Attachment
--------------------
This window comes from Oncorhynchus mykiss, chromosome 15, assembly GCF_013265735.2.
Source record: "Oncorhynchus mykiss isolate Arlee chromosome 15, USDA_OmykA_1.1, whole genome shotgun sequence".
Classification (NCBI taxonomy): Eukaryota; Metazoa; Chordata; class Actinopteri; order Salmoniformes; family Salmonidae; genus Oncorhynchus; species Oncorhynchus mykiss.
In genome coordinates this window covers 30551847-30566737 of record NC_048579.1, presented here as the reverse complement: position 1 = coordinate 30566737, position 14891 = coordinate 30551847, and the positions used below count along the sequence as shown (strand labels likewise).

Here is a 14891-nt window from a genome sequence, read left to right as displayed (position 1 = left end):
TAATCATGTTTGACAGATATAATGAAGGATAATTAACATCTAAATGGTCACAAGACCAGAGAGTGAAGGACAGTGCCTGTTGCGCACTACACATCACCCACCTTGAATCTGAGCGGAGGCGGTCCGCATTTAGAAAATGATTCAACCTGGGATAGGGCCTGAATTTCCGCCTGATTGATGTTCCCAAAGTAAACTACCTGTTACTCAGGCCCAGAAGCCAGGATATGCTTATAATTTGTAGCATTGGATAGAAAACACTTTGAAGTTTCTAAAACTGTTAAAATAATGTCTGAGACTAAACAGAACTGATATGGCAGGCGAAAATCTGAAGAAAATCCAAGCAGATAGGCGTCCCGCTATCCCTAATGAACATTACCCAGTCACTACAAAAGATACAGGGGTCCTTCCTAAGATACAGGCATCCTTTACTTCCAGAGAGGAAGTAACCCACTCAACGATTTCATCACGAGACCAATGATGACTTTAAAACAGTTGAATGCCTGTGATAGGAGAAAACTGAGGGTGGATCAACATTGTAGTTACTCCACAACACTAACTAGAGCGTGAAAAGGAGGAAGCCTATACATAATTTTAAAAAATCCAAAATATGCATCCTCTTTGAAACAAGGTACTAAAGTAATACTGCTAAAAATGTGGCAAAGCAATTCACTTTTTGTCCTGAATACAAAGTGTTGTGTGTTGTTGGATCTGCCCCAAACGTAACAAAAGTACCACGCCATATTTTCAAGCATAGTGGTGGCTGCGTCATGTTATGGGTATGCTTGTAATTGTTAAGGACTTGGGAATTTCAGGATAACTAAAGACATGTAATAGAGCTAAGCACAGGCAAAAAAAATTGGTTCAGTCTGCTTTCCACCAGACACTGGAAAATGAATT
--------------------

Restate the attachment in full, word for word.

This window comes from Oncorhynchus mykiss, chromosome 15, assembly GCF_013265735.2.
Source record: "Oncorhynchus mykiss isolate Arlee chromosome 15, USDA_OmykA_1.1, whole genome shotgun sequence".
Classification (NCBI taxonomy): Eukaryota; Metazoa; Chordata; class Actinopteri; order Salmoniformes; family Salmonidae; genus Oncorhynchus; species Oncorhynchus mykiss.
In genome coordinates this window covers 30551847-30566737 of record NC_048579.1, presented here as the reverse complement: position 1 = coordinate 30566737, position 14891 = coordinate 30551847, and the positions used below count along the sequence as shown (strand labels likewise).

Here is a 14891-nt window from a genome sequence, read left to right as displayed (position 1 = left end):
TAATCATGTTTGACAGATATAATGAAGGATAATTAACATCTAAATGGTCACAAGACCAGAGAGTGAAGGACAGTGCCTGTTGCGCACTACACATCACCCACCTTGAATCTGAGCGGAGGCGGTCCGCATTTAGAAAATGATTCAACCTGGGATAGGGCCTGAATTTCCGCCTGATTGATGTTCCCAAAGTAAACTACCTGTTACTCAGGCCCAGAAGCCAGGATATGCTTATAATTTGTAGCATTGGATAGAAAACACTTTGAAGTTTCTAAAACTGTTAAAATAATGTCTGAGACTAAACAGAACTGATATGGCAGGCGAAAATCTGAAGAAAATCCAAGCAGATAGGCGTCCCGCTATCCCTAATGAACATTACCCAGTCACTACAAAAGATACAGGGGTCCTTCCTAAGATACAGGCATCCTTTACTTCCAGAGAGGAAGTAACCCACTCAACGATTTCATCACGAGACCAATGATGACTTTAAAACAGTTGAATGCCTGTGATAGGAGAAAACTGAGGGTGGATCAACATTGTAGTTACTCCACAACACTAACTAGAGCGTGAAAAGGAGGAAGCCTATACATAATTTTAAAAAATCCAAAATATGCATCCTCTTTGAAACAAGGTACTAAAGTAATACTGCTAAAAATGTGGCAAAGCAATTCACTTTTTGTCCTGAATACAAAGTGTTGTGTGTTGTTGGATCTGCCCCAAACGTAACAAAAGTACCACGCCATATTTTCAAGCATAGTGGTGGCTGCGTCATGTTATGGGTATGCTTGTAATTGTTAAGGACTTGGGAATTTCAGGATAACTAAAGACATGTAATAGAGCTAAGCACAGGCAAAAAAAATTGGTTCAGTCTGCTTTCCACCAGACACTGGAAAATGAATT